Open Science Research Excellence

Open Science Index

Commenced in January 2007 Frequency: Monthly Edition: International Paper Count: 2

2
10010404
Managing City Pipe Leaks through Community Participation Using a Web and Mobile Application in South Africa
Abstract:

South Africa is one of the driest countries in the world and is facing a water crisis. In addition to inadequate infrastructure and poor planning, the country is experiencing high rates of water wastage due to pipe leaks. This study outlines the level of water wastage and develops a smart solution to efficiently manage and reduce the effects of pipe leaks, while monitoring the situation before and after fixing the pipe leaks. To understand the issue in depth, a literature review of journal papers and government reports was conducted. A questionnaire was designed and distributed to the general public. Additionally, the municipality office was contacted from a managerial perspective. The analysis from the study indicated that the majority of the citizens are aware of the water crisis and are willing to participate positively to decrease the level of water wasted. Furthermore, the response from the municipality acknowledged that more practical solutions are needed to reduce water wastage, and resources to attend to pipe leaks swiftly. Therefore, this paper proposes a specific solution for municipalities, local plumbers and citizens to minimize the effects of pipe leaks. The solution provides web and mobile application platforms to report and manage leaks swiftly. The solution is beneficial to the country in achieving water security and would promote a culture of responsibility toward water usage.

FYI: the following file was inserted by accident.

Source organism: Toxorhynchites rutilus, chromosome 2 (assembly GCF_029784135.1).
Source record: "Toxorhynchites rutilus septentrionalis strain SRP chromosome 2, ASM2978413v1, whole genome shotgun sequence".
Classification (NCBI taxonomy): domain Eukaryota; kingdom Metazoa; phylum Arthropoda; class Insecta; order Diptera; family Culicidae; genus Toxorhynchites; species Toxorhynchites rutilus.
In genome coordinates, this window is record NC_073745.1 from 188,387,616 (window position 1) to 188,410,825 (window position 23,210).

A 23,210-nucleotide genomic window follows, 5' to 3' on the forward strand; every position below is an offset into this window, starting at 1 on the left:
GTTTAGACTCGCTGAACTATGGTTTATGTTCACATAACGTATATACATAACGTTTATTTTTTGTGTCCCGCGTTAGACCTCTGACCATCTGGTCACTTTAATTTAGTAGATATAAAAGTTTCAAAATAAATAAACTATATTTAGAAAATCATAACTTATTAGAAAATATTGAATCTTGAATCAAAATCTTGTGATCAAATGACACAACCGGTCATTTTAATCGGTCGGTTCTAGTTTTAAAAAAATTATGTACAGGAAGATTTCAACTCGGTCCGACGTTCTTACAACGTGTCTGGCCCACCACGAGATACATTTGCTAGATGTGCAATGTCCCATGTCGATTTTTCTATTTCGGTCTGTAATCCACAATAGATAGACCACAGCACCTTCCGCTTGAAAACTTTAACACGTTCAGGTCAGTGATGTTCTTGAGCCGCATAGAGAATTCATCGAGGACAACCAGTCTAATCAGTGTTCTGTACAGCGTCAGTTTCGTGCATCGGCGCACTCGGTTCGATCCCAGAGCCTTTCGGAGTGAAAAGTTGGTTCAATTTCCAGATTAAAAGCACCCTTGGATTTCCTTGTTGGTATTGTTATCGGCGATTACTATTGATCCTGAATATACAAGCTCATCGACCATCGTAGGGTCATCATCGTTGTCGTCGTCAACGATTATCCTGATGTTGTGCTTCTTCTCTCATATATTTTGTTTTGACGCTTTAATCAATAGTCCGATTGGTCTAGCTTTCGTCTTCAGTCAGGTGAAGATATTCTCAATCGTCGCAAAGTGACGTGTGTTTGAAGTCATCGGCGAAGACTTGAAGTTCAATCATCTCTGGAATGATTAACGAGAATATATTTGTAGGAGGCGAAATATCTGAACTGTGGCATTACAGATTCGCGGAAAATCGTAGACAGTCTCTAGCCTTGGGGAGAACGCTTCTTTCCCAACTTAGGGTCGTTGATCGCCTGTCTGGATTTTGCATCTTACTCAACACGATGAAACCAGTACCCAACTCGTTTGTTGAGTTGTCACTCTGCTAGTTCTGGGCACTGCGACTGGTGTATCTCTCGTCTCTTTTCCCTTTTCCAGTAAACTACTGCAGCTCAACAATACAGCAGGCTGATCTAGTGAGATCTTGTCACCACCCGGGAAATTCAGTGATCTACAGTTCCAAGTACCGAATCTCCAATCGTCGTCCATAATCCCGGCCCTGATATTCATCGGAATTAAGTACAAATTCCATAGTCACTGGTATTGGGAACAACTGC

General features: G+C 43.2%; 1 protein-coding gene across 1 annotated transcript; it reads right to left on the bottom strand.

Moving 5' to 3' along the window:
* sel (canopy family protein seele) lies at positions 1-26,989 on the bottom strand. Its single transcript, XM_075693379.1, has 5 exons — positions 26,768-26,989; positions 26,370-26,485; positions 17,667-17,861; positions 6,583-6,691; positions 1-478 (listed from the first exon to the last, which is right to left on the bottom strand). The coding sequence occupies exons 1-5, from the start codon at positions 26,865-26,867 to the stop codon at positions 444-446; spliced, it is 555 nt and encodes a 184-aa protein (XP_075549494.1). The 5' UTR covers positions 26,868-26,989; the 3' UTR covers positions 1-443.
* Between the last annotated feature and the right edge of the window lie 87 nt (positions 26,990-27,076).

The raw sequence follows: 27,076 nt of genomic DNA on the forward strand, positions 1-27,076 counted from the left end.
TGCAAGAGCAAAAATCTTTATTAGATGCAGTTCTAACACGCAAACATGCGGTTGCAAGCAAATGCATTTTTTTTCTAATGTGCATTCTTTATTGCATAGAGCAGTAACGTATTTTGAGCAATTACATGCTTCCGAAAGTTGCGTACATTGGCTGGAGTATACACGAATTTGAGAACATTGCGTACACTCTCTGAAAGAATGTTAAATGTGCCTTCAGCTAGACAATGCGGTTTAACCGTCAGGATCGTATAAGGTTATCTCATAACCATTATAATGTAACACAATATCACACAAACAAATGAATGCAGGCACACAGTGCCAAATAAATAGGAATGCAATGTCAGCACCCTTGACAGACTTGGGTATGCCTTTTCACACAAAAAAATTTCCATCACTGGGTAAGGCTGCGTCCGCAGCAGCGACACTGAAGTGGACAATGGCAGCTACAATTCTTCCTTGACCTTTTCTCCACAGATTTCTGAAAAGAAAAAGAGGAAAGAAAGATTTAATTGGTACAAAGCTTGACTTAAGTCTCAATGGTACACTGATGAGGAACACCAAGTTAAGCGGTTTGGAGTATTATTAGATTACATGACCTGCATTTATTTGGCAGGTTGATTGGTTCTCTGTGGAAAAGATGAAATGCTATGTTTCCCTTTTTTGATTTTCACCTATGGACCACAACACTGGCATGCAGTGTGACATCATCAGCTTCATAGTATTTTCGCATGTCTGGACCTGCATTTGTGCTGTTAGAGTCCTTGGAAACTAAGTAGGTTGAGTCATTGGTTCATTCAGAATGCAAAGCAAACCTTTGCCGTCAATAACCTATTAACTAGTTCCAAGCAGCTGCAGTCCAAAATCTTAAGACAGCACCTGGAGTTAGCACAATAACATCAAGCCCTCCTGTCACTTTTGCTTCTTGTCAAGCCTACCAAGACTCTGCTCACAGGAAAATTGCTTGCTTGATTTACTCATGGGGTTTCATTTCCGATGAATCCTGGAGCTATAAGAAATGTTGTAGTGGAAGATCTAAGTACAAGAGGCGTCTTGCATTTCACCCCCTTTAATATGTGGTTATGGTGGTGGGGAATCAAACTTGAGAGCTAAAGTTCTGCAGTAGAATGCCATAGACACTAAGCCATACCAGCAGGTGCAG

1
15732
Water Security in Rural Areas through Solar Energy in Baja California Sur, Mexico
Abstract:

This study aims to assess the potential of solar energy technology for improving access to water and hence the livelihood strategies of rural communities in Baja California Sur, Mexico. It focuses on livestock ranches and photovoltaic water-pumptechnology as well as other water extraction methods. The methodology used are the Sustainable Livelihoods and the Appropriate Technology approaches. A household survey was applied in June of 2006 to 32 ranches in the municipality, of which 22 used PV pumps; and semi-structured interviews were conducted. Findings indicate that solar pumps have in fact helped people improve their quality of life by allowing them to pursue a different livelihood strategy and that improved access to water -not necessarily as more water but as less effort to extract and collect it- does not automatically imply overexploitation of the resource; consumption is based on basic needs as well as on storage and pumping capacity. Justification for such systems lies in the avoidance of logistical problems associated to fossil fuels, PV pumps proved to be the most beneficial when substituting gasoline or diesel equipment but of dubious advantage if intended to replace wind or gravity systems. Solar water pumping technology-s main obstacle to dissemination are high investment and repairs costs and it is therefore not suitable for all cases even when insolation rates and water availability are adequate. In cases where affordability is not an obstacle it has become an important asset that contributes –by means of reduced expenses, less effort and saved time- to the improvement of livestock, the main livelihood provider for these ranches.

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